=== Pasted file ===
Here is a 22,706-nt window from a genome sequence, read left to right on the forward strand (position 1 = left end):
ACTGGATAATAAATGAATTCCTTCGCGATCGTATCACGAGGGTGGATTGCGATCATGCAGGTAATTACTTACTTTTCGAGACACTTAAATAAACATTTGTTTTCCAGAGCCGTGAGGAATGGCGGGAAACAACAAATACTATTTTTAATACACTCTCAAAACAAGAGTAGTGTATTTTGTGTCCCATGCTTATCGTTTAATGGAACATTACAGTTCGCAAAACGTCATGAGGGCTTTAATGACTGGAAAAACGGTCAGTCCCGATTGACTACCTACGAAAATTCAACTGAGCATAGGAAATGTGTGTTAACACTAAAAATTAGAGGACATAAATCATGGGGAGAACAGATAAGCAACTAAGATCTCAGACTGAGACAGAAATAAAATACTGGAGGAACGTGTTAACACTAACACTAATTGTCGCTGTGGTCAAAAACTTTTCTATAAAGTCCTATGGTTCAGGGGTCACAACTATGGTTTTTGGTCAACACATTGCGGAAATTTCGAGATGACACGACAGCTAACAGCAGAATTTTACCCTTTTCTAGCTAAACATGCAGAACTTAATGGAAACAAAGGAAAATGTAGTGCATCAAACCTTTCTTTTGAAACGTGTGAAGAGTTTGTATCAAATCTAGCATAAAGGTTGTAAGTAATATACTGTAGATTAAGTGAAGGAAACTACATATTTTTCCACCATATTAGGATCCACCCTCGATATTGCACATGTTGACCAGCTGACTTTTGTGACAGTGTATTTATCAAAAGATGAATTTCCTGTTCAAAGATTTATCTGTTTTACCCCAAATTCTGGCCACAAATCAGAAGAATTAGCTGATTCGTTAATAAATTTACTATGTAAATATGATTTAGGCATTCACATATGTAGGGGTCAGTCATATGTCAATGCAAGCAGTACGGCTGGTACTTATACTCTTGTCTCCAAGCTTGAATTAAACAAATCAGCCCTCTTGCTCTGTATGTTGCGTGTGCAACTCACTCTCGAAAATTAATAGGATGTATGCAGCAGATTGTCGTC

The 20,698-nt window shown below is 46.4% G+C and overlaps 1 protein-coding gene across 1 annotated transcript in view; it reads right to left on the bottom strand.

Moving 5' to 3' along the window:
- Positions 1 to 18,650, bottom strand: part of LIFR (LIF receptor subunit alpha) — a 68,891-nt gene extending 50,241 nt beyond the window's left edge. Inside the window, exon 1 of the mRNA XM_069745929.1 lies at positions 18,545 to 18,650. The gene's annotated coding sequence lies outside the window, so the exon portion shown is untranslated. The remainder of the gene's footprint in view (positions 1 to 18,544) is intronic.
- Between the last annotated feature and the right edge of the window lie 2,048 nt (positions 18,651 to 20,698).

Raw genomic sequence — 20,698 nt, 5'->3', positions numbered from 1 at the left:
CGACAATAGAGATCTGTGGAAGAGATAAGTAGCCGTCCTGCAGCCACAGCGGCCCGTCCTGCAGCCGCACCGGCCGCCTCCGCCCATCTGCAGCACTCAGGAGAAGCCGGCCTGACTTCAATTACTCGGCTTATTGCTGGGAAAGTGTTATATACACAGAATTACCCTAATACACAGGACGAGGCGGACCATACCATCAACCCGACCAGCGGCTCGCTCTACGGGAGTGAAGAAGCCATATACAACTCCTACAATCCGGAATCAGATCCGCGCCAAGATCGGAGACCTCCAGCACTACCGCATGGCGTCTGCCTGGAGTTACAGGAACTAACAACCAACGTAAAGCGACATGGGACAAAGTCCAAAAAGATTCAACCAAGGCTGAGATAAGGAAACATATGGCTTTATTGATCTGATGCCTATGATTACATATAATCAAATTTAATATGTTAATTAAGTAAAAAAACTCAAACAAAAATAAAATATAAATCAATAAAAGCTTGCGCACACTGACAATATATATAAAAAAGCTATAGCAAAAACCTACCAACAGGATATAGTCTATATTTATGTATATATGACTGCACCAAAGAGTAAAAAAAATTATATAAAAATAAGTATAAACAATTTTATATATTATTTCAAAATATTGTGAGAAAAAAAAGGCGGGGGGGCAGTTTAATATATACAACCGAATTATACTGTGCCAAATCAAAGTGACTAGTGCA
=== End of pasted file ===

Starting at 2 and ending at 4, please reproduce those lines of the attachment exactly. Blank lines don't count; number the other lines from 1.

ACTGGATAATAAATGAATTCCTTCGCGATCGTATCACGAGGGTGGATTGCGATCATGCAGGTAATTACTTACTTTTCGAGACACTTAAATAAACATTTGTTTTCCAGAGCCGTGAGGAATGGCGGGAAACAACAAATACTATTTTTAATACACTCTCAAAACAAGAGTAGTGTATTTTGTGTCCCATGCTTATCGTTTAATGGAACATTACAGTTCGCAAAACGTCATGAGGGCTTTAATGACTGGAAAAACGGTCAGTCCCGATTGACTACCTACGAAAATTCAACTGAGCATAGGAAATGTGTGTTAACACTAAAAATTAGAGGACATAAATCATGGGGAGAACAGATAAGCAACTAAGATCTCAGACTGAGACAGAAATAAAATACTGGAGGAACGTGTTAACACTAACACTAATTGTCGCTGTGGTCAAAAACTTTTCTATAAAGTCCTATGGTTCAGGGGTCACAACTATGGTTTTTGGTCAACACATTGCGGAAATTTCGAGATGACACGACAGCTAACAGCAGAATTTTACCCTTTTCTAGCTAAACATGCAGAACTTAATGGAAACAAAGGAAAATGTAGTGCATCAAACCTTTCTTTTGAAACGTGTGAAGAGTTTGTATCAAATCTAGCATAAAGGTTGTAAGTAATATACTGTAGATTAAGTGAAGGAAACTACATATTTTTCCACCATATTAGGATCCACCCTCGATATTGCACATGTTGACCAGCTGACTTTTGTGACAGTGTATTTATCAAAAGATGAATTTCCTGTTCAAAGATTTATCTGTTTTACCCCAAATTCTGGCCACAAATCAGAAGAATTAGCTGATTCGTTAATAAATTTACTATGTAAATATGATTTAGGCATTCACATATGTAGGGGTCAGTCATATGTCAATGCAAGCAGTACGGCTGGTACTTATACTCTTGTCTCCAAGCTTGAATTAAACAAATCAGCCCTCTTGCTCTGTATGTTGCGTGTGCAACTCACTCTCGAAAATTAATAGGATGTATGCAGCAGATTGTCGTC

The 20,698-nt window shown below is 46.4% G+C and overlaps 1 protein-coding gene across 1 annotated transcript in view; it reads right to left on the bottom strand.

Moving 5' to 3' along the window: